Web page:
How to turn lettuce leaves into Little Gems

In Season: Green salads don’t have to be boring, here are three ways to make them epic

Lettuce doesn’t have to be eaten in a salad, it can be braised, grilled, stir-fried, used as a wrap, and juiced. Photograph: iStock

This is the time of year when lettuce consumption peaks; it’s also when we look for inspiration on how to use this ubiquitous vegetable. Apart from being torn or shredded and tossed in a dressing, it can be grilled, stir-fried, braised, juiced, and used as a cup or wrap to hold fillings.

Baby Gem, with its tightly packed, sturdy, sweet leaves, is one of the most versatile lettuces, and suitable for all of the above treatments.

At this time of year, I like to soften the white bulbs of some big, fat spring onions in butter, add petits pois, and finally stir through some shredded Baby Gem and allow it to wilt slightly. The resulting melange makes a tasty accompaniment for grilled fish or white meats.

Donal Skehan has a lovely recipe for griddled Baby Gem salad with toasted hazelnuts and Pecorino, in which the quartered heads of lettuce take on a smokey, charred flavour from contact with a griddle pan. There is creamy dressing drizzled over the top, with Worcestershire sauce, vinegar and minced garlic adding zing to the mayonnaises base.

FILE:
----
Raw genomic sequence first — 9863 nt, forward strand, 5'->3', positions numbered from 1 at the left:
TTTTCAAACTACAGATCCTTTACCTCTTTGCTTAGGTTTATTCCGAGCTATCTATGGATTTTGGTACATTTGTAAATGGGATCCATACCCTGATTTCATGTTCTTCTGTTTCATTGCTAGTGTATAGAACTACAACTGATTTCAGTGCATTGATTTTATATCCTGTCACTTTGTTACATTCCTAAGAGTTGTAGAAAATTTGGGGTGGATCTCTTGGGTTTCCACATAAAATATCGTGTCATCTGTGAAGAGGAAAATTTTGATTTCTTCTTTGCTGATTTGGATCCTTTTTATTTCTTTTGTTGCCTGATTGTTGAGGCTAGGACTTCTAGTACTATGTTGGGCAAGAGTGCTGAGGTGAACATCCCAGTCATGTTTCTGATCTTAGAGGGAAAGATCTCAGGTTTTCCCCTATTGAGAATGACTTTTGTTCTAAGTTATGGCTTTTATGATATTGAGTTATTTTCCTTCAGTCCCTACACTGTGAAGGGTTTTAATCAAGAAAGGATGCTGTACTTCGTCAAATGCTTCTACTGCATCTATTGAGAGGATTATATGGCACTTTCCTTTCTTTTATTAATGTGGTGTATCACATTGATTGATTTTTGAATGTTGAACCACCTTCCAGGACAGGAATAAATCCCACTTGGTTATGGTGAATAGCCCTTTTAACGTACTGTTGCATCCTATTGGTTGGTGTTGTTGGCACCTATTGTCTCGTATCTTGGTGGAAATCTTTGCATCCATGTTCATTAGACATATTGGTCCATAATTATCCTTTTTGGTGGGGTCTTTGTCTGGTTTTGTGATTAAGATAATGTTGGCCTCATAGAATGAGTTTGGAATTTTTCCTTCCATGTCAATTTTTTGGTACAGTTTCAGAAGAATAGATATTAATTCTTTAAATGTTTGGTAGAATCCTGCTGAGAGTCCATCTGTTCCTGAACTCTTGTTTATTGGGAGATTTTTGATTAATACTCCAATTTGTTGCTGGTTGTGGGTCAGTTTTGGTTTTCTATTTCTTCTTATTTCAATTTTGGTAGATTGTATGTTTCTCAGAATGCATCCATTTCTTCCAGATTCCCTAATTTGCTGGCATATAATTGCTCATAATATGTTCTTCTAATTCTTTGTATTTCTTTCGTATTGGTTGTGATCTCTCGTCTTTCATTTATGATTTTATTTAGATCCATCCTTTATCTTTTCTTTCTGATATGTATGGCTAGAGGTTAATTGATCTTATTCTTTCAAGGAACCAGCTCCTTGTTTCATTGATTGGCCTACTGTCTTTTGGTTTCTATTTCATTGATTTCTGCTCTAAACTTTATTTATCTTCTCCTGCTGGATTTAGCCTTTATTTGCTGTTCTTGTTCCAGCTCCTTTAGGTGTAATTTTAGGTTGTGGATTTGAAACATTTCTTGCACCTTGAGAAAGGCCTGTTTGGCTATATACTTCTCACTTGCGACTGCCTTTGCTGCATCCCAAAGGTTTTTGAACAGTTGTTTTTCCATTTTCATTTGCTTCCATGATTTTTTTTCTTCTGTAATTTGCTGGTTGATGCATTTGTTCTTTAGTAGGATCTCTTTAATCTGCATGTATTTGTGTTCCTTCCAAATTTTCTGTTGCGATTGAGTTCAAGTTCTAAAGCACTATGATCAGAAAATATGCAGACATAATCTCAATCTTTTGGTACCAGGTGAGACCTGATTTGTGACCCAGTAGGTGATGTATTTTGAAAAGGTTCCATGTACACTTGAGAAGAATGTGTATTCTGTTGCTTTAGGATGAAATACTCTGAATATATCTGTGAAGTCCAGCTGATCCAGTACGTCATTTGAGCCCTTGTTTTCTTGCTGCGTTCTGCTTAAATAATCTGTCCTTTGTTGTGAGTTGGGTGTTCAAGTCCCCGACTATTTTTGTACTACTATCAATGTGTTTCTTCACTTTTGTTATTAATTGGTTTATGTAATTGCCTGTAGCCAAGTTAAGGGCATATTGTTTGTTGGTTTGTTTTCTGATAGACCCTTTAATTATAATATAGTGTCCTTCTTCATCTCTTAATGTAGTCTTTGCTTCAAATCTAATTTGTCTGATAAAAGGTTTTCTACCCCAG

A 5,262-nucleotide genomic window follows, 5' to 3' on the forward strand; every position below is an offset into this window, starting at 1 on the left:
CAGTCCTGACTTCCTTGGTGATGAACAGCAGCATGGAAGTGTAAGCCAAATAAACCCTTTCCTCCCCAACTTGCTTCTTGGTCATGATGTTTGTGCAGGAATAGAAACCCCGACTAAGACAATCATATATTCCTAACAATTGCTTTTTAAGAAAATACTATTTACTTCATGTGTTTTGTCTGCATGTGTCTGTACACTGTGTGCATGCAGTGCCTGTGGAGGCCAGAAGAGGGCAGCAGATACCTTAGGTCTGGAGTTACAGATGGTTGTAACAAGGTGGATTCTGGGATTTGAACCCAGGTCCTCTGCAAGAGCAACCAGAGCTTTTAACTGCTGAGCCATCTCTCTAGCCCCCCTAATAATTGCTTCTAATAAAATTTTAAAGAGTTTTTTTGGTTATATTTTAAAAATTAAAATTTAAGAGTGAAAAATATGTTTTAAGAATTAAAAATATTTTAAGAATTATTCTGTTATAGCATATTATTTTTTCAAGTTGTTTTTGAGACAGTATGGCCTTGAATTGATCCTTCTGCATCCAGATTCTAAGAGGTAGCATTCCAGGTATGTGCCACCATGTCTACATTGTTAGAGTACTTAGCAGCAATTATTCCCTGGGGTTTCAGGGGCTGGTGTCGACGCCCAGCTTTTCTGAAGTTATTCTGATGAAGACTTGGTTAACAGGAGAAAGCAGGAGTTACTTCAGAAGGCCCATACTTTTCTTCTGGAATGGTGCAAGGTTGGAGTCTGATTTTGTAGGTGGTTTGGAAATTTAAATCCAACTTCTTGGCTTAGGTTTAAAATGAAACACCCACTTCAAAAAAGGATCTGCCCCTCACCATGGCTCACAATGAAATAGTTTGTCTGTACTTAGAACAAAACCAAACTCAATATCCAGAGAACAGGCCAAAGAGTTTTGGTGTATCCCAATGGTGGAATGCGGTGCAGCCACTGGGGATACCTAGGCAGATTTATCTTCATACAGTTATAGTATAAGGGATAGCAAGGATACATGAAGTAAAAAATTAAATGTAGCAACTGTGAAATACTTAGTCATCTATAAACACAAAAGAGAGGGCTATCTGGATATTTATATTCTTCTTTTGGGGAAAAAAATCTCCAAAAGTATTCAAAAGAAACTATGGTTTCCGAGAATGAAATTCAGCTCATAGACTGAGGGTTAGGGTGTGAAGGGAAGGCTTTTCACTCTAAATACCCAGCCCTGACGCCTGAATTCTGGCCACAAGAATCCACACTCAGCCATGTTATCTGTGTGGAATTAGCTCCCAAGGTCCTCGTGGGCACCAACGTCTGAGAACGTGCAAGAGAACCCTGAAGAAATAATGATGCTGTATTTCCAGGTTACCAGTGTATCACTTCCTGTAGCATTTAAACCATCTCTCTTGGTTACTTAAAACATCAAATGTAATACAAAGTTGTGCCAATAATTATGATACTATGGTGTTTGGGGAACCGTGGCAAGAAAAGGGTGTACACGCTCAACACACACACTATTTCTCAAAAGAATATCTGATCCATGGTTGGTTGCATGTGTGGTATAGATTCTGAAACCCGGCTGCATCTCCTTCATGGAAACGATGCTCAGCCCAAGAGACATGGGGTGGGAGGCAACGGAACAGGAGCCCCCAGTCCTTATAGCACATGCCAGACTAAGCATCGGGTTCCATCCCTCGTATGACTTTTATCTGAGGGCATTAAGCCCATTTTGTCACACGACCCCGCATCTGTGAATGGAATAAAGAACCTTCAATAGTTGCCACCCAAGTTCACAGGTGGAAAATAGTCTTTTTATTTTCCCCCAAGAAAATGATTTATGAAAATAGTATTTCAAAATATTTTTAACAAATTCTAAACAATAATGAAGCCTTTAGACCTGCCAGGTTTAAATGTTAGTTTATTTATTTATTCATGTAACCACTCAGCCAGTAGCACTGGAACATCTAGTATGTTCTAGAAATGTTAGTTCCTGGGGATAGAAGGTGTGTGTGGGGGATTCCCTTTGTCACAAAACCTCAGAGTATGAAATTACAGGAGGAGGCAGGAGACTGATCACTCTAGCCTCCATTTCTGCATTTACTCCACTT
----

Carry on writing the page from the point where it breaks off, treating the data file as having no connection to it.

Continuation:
Using Little Gem leaves to hold a minced meat filling is a trick that has been adopted by several cuisines. The leaves filled with pork mince marinated in soy sauce and sesame oil and fried with chopped bamboo shoots, water chestnuts, garlic and spring onions, becomes the Chinese dish, yuk sung.

Pork or chicken mince fried and mixed with ground toasted rice, ginger, garlic, chilli, fish sauce and fresh herbs, before being spooned into lettuce cups, is the warm salad called larb, from northern Thailand and Laos. You can try Lilly Higgins's version here.

Food writer Felicity Cloake has taken the classic Caesar salad into another realm by grilling the lettuce (she uses Little Gem, same thing as Baby Gem, instead of the traditional Cos, and cuts it into wedges before grilling it).